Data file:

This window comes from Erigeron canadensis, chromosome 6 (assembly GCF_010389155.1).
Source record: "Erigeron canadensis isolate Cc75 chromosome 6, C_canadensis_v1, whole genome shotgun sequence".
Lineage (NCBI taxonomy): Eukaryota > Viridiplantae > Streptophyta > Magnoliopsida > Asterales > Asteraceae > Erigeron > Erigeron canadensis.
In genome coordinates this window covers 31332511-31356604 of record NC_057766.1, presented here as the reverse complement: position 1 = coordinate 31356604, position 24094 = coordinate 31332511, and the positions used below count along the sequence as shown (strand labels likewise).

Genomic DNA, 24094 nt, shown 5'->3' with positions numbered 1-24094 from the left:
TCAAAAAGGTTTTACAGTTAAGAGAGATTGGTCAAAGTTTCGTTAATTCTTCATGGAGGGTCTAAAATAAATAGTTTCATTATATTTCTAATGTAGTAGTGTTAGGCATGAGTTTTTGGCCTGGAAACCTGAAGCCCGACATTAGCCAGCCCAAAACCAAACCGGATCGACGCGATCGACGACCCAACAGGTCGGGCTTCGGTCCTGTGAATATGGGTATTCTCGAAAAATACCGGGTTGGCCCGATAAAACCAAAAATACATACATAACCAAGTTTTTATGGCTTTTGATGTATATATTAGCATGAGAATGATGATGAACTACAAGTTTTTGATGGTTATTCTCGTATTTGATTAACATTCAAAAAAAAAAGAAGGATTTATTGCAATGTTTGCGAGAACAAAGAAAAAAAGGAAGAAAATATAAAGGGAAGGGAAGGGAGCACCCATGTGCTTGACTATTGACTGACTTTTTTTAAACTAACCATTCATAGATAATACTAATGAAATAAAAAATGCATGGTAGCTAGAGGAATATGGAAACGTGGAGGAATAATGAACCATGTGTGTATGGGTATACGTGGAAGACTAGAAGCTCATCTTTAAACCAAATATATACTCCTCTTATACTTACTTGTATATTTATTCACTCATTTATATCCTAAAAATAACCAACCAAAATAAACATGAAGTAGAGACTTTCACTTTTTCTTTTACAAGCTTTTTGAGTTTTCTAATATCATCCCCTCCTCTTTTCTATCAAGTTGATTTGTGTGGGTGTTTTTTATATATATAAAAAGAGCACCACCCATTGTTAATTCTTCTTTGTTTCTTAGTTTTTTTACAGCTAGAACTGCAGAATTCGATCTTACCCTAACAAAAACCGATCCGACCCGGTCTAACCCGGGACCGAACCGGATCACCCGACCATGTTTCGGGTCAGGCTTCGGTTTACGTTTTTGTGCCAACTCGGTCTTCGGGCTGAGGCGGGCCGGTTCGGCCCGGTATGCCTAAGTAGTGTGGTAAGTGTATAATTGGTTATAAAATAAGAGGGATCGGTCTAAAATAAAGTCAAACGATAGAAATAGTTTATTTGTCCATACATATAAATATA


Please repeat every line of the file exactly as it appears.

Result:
This window comes from Erigeron canadensis, chromosome 6 (assembly GCF_010389155.1).
Source record: "Erigeron canadensis isolate Cc75 chromosome 6, C_canadensis_v1, whole genome shotgun sequence".
Lineage (NCBI taxonomy): Eukaryota > Viridiplantae > Streptophyta > Magnoliopsida > Asterales > Asteraceae > Erigeron > Erigeron canadensis.
In genome coordinates this window covers 31332511-31356604 of record NC_057766.1, presented here as the reverse complement: position 1 = coordinate 31356604, position 24094 = coordinate 31332511, and the positions used below count along the sequence as shown (strand labels likewise).

Genomic DNA, 24094 nt, shown 5'->3' with positions numbered 1-24094 from the left:
TCAAAAAGGTTTTACAGTTAAGAGAGATTGGTCAAAGTTTCGTTAATTCTTCATGGAGGGTCTAAAATAAATAGTTTCATTATATTTCTAATGTAGTAGTGTTAGGCATGAGTTTTTGGCCTGGAAACCTGAAGCCCGACATTAGCCAGCCCAAAACCAAACCGGATCGACGCGATCGACGACCCAACAGGTCGGGCTTCGGTCCTGTGAATATGGGTATTCTCGAAAAATACCGGGTTGGCCCGATAAAACCAAAAATACATACATAACCAAGTTTTTATGGCTTTTGATGTATATATTAGCATGAGAATGATGATGAACTACAAGTTTTTGATGGTTATTCTCGTATTTGATTAACATTCAAAAAAAAAAGAAGGATTTATTGCAATGTTTGCGAGAACAAAGAAAAAAAGGAAGAAAATATAAAGGGAAGGGAAGGGAGCACCCATGTGCTTGACTATTGACTGACTTTTTTTAAACTAACCATTCATAGATAATACTAATGAAATAAAAAATGCATGGTAGCTAGAGGAATATGGAAACGTGGAGGAATAATGAACCATGTGTGTATGGGTATACGTGGAAGACTAGAAGCTCATCTTTAAACCAAATATATACTCCTCTTATACTTACTTGTATATTTATTCACTCATTTATATCCTAAAAATAACCAACCAAAATAAACATGAAGTAGAGACTTTCACTTTTTCTTTTACAAGCTTTTTGAGTTTTCTAATATCATCCCCTCCTCTTTTCTATCAAGTTGATTTGTGTGGGTGTTTTTTATATATATAAAAAGAGCACCACCCATTGTTAATTCTTCTTTGTTTCTTAGTTTTTTTACAGCTAGAACTGCAGAATTCGATCTTACCCTAACAAAAACCGATCCGACCCGGTCTAACCCGGGACCGAACCGGATCACCCGACCATGTTTCGGGTCAGGCTTCGGTTTACGTTTTTGTGCCAACTCGGTCTTCGGGCTGAGGCGGGCCGGTTCGGCCCGGTATGCCTAAGTAGTGTGGTAAGTGTATAATTGGTTATAAAATAAGAGGGATCGGTCTAAAATAAAGTCAAACGATAGAAATAGTTTATTTGTCCATACATATAAATATA